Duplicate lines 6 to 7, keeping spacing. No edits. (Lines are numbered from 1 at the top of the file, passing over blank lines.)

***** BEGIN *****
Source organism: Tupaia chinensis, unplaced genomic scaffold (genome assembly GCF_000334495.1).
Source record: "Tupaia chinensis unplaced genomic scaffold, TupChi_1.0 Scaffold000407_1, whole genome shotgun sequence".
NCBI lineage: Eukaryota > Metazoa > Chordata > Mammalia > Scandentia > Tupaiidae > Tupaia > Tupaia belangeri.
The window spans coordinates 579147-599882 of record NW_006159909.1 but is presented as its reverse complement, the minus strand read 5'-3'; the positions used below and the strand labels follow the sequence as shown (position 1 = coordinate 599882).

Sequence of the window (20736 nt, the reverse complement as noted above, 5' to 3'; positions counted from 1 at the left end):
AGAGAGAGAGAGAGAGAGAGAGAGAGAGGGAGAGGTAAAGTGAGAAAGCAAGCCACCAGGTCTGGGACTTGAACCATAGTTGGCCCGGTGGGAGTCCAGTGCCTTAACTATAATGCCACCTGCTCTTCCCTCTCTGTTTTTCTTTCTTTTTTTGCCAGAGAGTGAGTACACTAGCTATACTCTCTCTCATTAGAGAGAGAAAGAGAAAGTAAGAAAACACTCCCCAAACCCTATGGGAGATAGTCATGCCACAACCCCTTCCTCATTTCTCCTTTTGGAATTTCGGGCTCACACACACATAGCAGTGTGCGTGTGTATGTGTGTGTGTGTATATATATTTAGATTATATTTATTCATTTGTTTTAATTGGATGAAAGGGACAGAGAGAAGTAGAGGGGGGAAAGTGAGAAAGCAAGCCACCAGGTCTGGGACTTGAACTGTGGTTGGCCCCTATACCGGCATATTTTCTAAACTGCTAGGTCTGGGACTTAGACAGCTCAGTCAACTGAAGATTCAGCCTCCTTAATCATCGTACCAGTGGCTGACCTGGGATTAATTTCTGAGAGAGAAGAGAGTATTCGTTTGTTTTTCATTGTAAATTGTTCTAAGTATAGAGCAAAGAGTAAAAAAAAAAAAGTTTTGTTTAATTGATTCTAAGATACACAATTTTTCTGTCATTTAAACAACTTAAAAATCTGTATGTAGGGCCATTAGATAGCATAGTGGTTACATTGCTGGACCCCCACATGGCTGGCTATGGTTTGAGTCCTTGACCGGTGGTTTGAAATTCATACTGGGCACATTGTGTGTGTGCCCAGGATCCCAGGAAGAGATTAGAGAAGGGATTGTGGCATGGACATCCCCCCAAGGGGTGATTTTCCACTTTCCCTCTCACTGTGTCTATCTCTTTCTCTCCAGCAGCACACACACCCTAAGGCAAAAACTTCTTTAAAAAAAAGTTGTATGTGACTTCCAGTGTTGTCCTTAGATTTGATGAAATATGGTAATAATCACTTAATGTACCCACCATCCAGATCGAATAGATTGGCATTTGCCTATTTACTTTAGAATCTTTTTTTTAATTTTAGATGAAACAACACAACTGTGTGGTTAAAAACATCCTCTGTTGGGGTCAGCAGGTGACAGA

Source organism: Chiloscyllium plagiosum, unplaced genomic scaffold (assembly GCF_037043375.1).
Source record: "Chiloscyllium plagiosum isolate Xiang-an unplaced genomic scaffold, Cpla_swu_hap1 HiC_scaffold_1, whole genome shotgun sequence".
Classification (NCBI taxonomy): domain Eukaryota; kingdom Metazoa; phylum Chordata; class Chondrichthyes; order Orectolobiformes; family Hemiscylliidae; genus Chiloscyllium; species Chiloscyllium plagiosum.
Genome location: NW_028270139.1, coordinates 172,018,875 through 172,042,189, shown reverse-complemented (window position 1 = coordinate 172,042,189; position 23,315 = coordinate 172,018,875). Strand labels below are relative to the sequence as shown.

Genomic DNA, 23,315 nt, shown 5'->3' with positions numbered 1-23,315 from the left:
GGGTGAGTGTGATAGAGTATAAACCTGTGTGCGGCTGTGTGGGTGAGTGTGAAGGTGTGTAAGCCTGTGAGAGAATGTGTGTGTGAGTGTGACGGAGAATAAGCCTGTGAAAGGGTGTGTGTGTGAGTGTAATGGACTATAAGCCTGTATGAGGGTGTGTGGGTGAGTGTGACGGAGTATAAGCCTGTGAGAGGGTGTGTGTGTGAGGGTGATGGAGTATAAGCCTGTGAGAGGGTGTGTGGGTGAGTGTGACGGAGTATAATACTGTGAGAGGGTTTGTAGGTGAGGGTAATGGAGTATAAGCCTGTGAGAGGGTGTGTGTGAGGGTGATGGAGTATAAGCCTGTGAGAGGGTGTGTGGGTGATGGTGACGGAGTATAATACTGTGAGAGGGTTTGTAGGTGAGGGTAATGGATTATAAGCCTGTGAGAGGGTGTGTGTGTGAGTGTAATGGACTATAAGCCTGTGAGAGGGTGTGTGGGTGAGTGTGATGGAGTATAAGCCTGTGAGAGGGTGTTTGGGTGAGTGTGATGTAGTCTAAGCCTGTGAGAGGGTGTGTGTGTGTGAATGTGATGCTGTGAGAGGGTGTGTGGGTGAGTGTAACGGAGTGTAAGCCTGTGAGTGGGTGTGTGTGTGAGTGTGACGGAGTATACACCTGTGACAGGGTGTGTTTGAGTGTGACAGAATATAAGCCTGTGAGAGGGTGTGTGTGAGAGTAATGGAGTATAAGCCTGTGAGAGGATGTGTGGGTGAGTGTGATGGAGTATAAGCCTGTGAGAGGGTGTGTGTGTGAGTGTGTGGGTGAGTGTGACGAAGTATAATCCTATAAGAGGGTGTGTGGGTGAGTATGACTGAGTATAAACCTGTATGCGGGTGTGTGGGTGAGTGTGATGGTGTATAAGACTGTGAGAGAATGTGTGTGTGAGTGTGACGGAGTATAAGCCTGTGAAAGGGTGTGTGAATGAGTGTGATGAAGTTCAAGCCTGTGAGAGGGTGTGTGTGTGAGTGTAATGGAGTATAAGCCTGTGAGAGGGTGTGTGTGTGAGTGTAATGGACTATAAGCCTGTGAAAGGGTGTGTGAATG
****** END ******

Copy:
AGAGAGAGAGAGAGAGAGAGAGAGAGAGGGAGAGGTAAAGTGAGAAAGCAAGCCACCAGGTCTGGGACTTGAACCATAGTTGGCCCGGTGGGAGTCCAGTGCCTTAACTATAATGCCACCTGCTCTTCCCTCTCTGTTTTTCTTTCTTTTTTTGCCAGAGAGTGAGTACACTAGCTATACTCTCTCTCATTAGAGAGAGAAAGAGAAAGTAAGAAAACACTCCCCAAACCCTATGGGAGATAGTCATGCCACAACCCCTTCCTCATTTCTCCTTTTGGAATTTCGGGCTCACACACACATAGCAGTGTGCGTGTGTATGTGTGTGTGTGTATATATATTTAGATTATATTTATTCATTTGTTTTAATTGGATGAAAGGGACAGAGAGAAGTAGAGGGGGGAAAGTGAGAAAGCAAGCCACCAGGTCTGGGACTTGAACTGTGGTTGGCCCCTATACCGGCATATTTTCTAAACTGCTAGGTCTGGGACTTAGACAGCTCAGTCAACTGAAGATTCAGCCTCCTTAATCATCGTACCAGTGGCTGACCTGGGATTAATTTCTGAGAGAGAAGAGAGTATTCGTTTGTTTTTCATTGTAAATTGTTCTAAGTATAGAGCAAAGAGTAAAAAAAAAAAAGTTTTGTTTAATTGATTCTAAGATACACAATTTTTCTGTCATTTAAACAACTTAAAAATCTGTATGTAGGGCCATTAGATAGCATAGTGGTTACATTGCTGGACCCCCACATGGCTGGCTATGGTTTGAGTCCTTGACCGGTGGTTTGAAATTCATACTGGGCACATTGTGTGTGTGCCCAGGATCCCAGGAAGAGATTAGAGAAGGGATTGTGGCATGGACATCCCCCCAAGGGGTGATTTTCCACTTTCCCTCTCACTGTGTCTATCTCTTTCTCTCCAGCAGCACACACACCCTAAGGCAAAAACTTCTTTAAAAAAAAGTTGTATGTGACTTCCAGTGTTGTCCTTAGATTTGATGAAATATGGTAATAATCACTTAATGTACCCACCATCCAGATCGAATAGATTGGCATTTGCCTATTTACTTTAGAATCTTTTTTTTAATTTTAGATGAAACAACACAACTGTGTGGTTAAAAACATCCTCTGTTGGGGTCAGCAGGTGACAGA

Source organism: Chiloscyllium plagiosum, unplaced genomic scaffold (assembly GCF_037043375.1).